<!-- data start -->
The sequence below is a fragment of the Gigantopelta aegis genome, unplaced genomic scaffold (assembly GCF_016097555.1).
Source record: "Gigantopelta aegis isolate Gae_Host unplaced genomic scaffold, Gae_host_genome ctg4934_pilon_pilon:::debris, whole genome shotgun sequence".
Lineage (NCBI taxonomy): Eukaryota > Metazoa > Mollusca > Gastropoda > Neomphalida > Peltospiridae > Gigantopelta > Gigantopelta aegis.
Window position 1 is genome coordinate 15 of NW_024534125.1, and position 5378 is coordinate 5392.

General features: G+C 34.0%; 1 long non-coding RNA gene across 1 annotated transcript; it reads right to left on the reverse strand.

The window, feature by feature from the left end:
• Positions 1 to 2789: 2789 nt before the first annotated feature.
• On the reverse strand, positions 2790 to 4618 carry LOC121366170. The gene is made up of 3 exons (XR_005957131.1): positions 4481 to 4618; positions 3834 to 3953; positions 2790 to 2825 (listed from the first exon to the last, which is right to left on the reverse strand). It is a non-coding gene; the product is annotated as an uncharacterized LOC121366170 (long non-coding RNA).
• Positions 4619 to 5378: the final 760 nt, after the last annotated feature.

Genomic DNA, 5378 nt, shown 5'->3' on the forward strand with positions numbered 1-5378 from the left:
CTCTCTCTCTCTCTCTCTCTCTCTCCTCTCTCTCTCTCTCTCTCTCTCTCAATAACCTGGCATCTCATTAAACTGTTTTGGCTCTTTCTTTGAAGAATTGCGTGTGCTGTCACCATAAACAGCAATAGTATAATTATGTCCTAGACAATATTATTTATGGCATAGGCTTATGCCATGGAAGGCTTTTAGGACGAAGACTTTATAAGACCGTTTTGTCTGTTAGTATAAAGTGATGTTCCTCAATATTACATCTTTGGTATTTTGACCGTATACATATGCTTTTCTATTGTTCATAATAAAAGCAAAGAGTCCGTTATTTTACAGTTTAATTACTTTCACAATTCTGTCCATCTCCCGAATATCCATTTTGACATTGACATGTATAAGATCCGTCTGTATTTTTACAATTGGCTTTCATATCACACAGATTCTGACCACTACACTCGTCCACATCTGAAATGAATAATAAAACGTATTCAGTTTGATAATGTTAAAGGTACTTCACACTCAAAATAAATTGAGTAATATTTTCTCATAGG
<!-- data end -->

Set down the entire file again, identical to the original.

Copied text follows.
The sequence below is a fragment of the Gigantopelta aegis genome, unplaced genomic scaffold (assembly GCF_016097555.1).
Source record: "Gigantopelta aegis isolate Gae_Host unplaced genomic scaffold, Gae_host_genome ctg4934_pilon_pilon:::debris, whole genome shotgun sequence".
Lineage (NCBI taxonomy): Eukaryota > Metazoa > Mollusca > Gastropoda > Neomphalida > Peltospiridae > Gigantopelta > Gigantopelta aegis.
Window position 1 is genome coordinate 15 of NW_024534125.1, and position 5378 is coordinate 5392.

General features: G+C 34.0%; 1 long non-coding RNA gene across 1 annotated transcript; it reads right to left on the reverse strand.

The window, feature by feature from the left end:
• Positions 1 to 2789: 2789 nt before the first annotated feature.
• On the reverse strand, positions 2790 to 4618 carry LOC121366170. The gene is made up of 3 exons (XR_005957131.1): positions 4481 to 4618; positions 3834 to 3953; positions 2790 to 2825 (listed from the first exon to the last, which is right to left on the reverse strand). It is a non-coding gene; the product is annotated as an uncharacterized LOC121366170 (long non-coding RNA).
• Positions 4619 to 5378: the final 760 nt, after the last annotated feature.

Genomic DNA, 5378 nt, shown 5'->3' on the forward strand with positions numbered 1-5378 from the left:
CTCTCTCTCTCTCTCTCTCTCTCTCCTCTCTCTCTCTCTCTCTCTCTCTCAATAACCTGGCATCTCATTAAACTGTTTTGGCTCTTTCTTTGAAGAATTGCGTGTGCTGTCACCATAAACAGCAATAGTATAATTATGTCCTAGACAATATTATTTATGGCATAGGCTTATGCCATGGAAGGCTTTTAGGACGAAGACTTTATAAGACCGTTTTGTCTGTTAGTATAAAGTGATGTTCCTCAATATTACATCTTTGGTATTTTGACCGTATACATATGCTTTTCTATTGTTCATAATAAAAGCAAAGAGTCCGTTATTTTACAGTTTAATTACTTTCACAATTCTGTCCATCTCCCGAATATCCATTTTGACATTGACATGTATAAGATCCGTCTGTATTTTTACAATTGGCTTTCATATCACACAGATTCTGACCACTACACTCGTCCACATCTGAAATGAATAATAAAACGTATTCAGTTTGATAATGTTAAAGGTACTTCACACTCAAAATAAATTGAGTAATATTTTCTCATAGG